Hello everyone. I hope you all had a great week!
By all accounts, Windows 10 is turning out to be a huge success for Microsoft.
If current estimates turn out to become reality, Windows 10 will soon become the most widely used version of Windows in history. There are several reasons for this:
1 – During the first year, Windows 10 is a free upgrade for current users of Windows 7 and Windows 8.1, and apparently folks are taking advantage of the freebie big time.
2 – Microsoft is pushing the move to Windows 10 hard. In fact, come January it’ll be pretty difficult for those wishing to keep using Windows 7 or 8.1 to avoid installing Windows 10.
It won’t be impossible to avoid the update, but unless folks are really vigilant about paying close attention while installing Windows Updates they’ll likely end up running Windows 10 whether they want it or not.
Luckily, if Windows 10 does make it onto a PC that belongs to someone who doesn’t want it, they’ll have 30 days to roll back to the previous Windows version.
3 – Windows 10 is just plain great. In my humble opinion, it’s easily the best version of Windows ever. And I must not be alone in holding that opinion since so many people have decided to install the free Windows 10 update.
If you’re planning to install Windows 10 on your own computer(s), I have a couple of recommendations for you.
First of all, I think it would be a good idea to check out the system requirements for running Windows 10 to make sure your machine is capable of running the new Windows smoothly and quickly.
Keep in mind that the system requirements listed by Microsoft are the bare minimum for running the operating system. If your PC barely meets those requirements I’m afraid that your user experience after installing Windows 10 will be poor at best.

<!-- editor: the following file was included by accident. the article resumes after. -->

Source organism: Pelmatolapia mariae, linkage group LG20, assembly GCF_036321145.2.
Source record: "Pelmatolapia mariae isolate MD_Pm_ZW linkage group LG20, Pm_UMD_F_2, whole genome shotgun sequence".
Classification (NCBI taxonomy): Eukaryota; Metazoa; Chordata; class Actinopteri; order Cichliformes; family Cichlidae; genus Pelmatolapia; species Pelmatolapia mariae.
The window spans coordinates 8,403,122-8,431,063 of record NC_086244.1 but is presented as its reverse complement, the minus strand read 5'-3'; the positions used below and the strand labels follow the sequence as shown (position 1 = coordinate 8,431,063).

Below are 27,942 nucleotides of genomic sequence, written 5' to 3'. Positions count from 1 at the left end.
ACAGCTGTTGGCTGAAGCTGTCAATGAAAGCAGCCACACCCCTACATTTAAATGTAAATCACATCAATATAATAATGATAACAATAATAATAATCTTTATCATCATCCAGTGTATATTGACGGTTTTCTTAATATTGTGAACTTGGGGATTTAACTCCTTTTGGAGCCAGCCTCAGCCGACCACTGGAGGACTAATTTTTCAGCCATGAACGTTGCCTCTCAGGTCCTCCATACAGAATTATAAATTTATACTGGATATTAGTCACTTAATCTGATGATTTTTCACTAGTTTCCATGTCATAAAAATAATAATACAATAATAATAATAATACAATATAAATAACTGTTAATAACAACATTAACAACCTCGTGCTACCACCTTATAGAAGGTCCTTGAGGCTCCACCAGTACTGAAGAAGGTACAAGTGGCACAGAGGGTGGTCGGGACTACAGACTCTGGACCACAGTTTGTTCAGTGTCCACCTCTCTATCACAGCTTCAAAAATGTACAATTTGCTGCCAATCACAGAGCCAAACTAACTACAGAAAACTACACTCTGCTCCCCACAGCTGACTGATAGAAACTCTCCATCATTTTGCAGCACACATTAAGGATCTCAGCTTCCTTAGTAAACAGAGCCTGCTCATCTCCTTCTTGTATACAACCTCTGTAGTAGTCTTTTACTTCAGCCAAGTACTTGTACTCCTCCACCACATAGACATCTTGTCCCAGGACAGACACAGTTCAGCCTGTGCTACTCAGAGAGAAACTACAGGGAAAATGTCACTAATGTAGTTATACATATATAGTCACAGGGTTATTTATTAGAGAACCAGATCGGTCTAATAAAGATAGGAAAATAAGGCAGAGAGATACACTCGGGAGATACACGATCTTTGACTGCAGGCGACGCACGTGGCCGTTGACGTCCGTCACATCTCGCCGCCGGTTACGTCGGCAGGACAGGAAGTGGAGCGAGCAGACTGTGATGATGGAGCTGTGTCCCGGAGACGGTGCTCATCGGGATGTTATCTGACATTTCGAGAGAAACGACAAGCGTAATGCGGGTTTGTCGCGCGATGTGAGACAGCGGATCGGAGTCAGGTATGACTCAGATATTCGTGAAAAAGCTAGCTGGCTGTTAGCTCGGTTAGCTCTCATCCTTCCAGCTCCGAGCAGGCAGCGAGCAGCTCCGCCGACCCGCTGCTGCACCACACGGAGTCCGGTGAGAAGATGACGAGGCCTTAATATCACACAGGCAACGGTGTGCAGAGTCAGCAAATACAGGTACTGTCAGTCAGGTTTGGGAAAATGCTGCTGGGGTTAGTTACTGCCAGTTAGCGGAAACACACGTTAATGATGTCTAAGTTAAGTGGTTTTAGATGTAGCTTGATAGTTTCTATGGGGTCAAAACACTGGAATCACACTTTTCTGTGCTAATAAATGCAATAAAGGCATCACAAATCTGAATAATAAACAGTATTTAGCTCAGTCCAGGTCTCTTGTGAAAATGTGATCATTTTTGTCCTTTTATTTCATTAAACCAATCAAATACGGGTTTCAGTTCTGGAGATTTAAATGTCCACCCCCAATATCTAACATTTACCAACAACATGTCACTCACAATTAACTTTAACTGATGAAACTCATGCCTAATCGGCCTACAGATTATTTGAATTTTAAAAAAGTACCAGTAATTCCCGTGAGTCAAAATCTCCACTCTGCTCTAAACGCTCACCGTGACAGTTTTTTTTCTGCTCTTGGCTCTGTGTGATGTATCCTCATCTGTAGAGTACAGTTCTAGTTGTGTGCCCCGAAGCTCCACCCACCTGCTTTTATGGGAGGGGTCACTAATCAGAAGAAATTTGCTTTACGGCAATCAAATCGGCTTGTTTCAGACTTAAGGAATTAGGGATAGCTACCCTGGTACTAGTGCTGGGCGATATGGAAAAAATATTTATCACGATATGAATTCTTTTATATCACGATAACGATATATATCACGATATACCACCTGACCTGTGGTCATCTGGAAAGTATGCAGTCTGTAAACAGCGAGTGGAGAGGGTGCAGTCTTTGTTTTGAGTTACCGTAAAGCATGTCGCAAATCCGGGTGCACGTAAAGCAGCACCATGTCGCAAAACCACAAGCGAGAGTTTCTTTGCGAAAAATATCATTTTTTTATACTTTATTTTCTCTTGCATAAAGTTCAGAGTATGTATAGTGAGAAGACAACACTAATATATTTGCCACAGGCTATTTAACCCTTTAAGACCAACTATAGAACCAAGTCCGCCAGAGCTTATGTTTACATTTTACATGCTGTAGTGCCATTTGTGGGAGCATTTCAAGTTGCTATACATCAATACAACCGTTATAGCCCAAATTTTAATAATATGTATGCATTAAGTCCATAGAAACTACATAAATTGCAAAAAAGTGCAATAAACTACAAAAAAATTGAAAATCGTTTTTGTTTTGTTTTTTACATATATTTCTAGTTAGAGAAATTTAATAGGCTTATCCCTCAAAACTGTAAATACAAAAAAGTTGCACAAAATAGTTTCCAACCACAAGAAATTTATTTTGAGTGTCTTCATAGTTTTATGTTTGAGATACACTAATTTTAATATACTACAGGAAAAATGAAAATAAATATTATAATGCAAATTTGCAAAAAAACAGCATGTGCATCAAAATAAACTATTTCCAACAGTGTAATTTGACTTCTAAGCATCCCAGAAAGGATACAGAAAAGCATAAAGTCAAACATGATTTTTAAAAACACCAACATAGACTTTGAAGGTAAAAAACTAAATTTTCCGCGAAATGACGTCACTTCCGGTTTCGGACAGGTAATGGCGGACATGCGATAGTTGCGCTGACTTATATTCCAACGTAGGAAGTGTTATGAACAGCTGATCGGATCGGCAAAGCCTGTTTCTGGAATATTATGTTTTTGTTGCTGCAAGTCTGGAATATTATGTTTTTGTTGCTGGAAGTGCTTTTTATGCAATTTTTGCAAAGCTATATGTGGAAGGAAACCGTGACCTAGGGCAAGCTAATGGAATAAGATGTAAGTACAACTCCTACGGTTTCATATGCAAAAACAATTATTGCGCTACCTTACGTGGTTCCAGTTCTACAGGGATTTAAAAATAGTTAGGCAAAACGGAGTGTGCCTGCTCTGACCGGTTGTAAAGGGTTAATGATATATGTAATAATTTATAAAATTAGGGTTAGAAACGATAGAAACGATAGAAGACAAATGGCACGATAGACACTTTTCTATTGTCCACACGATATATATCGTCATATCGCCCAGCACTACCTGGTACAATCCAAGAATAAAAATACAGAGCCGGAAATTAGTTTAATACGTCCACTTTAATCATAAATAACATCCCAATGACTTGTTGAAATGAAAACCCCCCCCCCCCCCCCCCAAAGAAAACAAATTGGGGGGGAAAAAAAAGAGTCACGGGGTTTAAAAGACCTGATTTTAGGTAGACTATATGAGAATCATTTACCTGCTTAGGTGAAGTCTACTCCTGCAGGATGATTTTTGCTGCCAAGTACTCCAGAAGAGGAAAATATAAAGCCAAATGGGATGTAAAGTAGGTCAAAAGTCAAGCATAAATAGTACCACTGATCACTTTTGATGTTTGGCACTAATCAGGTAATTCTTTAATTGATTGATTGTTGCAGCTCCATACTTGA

For example, even though they list 1 GB of RAM as meeting the requirement (2 Gigs for 64 bit machines), I have found that Windows 10 is quite sluggish on the machines that I have seen running it with that amount of RAM. I recommend that you have at least twice the recommended amount of RAM installed before updating to Windows 10.
This post explains how to find out how much RAM is in your computer right now and the type of RAM you’ll need to buy should you need to add more.
Another thing to consider is what would happen if the update to Windows 10 were to fail before the installation was completed. In most cases your PC won’t boot into either Windows 10 or the previous Windows version. If you find yourself in that special kind of Windows “no man’s land”, you’re going to need a way to recover.
That’s why I strongly recommend that you create a System Image Backup of your current Windows installation before you begin installing the Windows 10 update.
This post explains in detail why you need a System Image backup to fall back on in case something goes wrong, and it also includes links to posts explaining how to create the backup.
Well, that’s it for this week. If you have a tech question that you would like for me to answer, click here and send it in!
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I hope you found this edition of the newsletter useful and interesting. If so, I hope you’ll consider passing it on to any of your friends and associates who might enjoy reading it as well.
Thanks a bunch,
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